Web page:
Ronald B. Herberman

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Ronald Bruce Herberman (February 26, 1940 – June 1, 2013) was an American physician, immunologist, oncologist, and professor of medicine and pathology who founded the University of Pittsburgh Cancer Institute (UPCI), a National Cancer Institute-designated Comprehensive Care Center in 1984. He helped discover[1] natural killer cells capable of killing cancer. He became well known outside the medical community in 2008 for his public warning about the potential health impacts of mobile telephones and recommending a reduction in their use.

Early life[edit]

Herberman was born in Brooklyn, New York, on February 26, 1940.[2] He attended New York University, where he earned a BA in 1960 and MD in 1964.[3][4]

Immunology and cancer research[edit]

In 1968, prior to joining the University of Pittsburgh, Herberman was a senior investigator in the immunology branch of the National Cancer Institute, where he organized a research program related to tumor and cellular immunology.[5]

In 1971, he became head of the cellular and tumor immunology section in the National Cancer Institute's Laboratory of Cell Biology. In this role he was responsible for a research program related to studies in animal model systems and in patients with cancer, studying the cell mediated immune responses to tumors. Herberman’s laboratory was at the forefront of research leading to the discovery of a new category of lymphocytes, termed natural killer (NK) cells. After that, much of Herberman's research focused on characterizing these natural effector cells and on their role in resisting cancer growth.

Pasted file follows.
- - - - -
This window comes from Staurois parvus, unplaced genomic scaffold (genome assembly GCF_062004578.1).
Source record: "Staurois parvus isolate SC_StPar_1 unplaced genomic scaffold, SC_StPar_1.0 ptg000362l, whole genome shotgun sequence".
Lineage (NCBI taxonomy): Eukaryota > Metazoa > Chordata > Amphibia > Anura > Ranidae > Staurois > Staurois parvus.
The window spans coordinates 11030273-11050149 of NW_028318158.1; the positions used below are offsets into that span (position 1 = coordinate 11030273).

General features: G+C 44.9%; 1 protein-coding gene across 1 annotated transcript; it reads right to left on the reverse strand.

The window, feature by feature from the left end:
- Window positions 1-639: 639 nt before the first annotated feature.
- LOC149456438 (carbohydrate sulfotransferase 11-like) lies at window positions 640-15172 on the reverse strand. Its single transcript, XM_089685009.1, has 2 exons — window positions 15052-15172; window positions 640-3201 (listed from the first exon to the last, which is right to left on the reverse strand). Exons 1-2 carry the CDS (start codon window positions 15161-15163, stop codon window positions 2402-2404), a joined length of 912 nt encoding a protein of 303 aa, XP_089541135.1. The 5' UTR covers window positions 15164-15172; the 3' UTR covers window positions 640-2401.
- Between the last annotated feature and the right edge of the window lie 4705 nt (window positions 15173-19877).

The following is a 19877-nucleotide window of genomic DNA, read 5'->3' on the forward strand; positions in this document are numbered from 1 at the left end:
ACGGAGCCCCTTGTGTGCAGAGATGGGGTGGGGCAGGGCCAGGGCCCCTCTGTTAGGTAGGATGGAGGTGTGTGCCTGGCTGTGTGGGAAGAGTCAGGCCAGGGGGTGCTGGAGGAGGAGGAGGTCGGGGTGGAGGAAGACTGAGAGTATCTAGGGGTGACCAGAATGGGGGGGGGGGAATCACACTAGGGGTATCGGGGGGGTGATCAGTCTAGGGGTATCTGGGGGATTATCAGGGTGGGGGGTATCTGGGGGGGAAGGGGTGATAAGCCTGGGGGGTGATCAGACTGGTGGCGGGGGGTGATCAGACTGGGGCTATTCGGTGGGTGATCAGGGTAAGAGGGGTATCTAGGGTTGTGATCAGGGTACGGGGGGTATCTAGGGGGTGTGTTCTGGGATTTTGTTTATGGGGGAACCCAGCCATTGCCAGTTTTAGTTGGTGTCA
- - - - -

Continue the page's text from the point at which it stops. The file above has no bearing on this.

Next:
In 1975, Herberman was selected to become the chief of the National Cancer Institute’s Laboratory of Immunodiagnosis as part of the Institute’s intramural and extramural research program focused on immunodiagnosis of cancer. He also assumed responsibility for the national contract program on immunodiagnosis of cancer. Herberman was invited by the University of Pittsburgh to establish their Cancer Institute in 1984.[6]

In 1988, he was appointed chairman of the Biological Response Modifiers Committee of the National Institute of Allergy and Infectious Diseases’ AIDS Clinical Trials Group and also served as a member of the NIAID AIDS Clinical Drug Development Committee.

Herberman authored over 700 publications[7] in the medical literature and was editor of multiple journals, including Journal of Immunology, Journal of Immunotherapy, International Immunopharmacology, and Journal of Experimental Therapeutics and Oncology.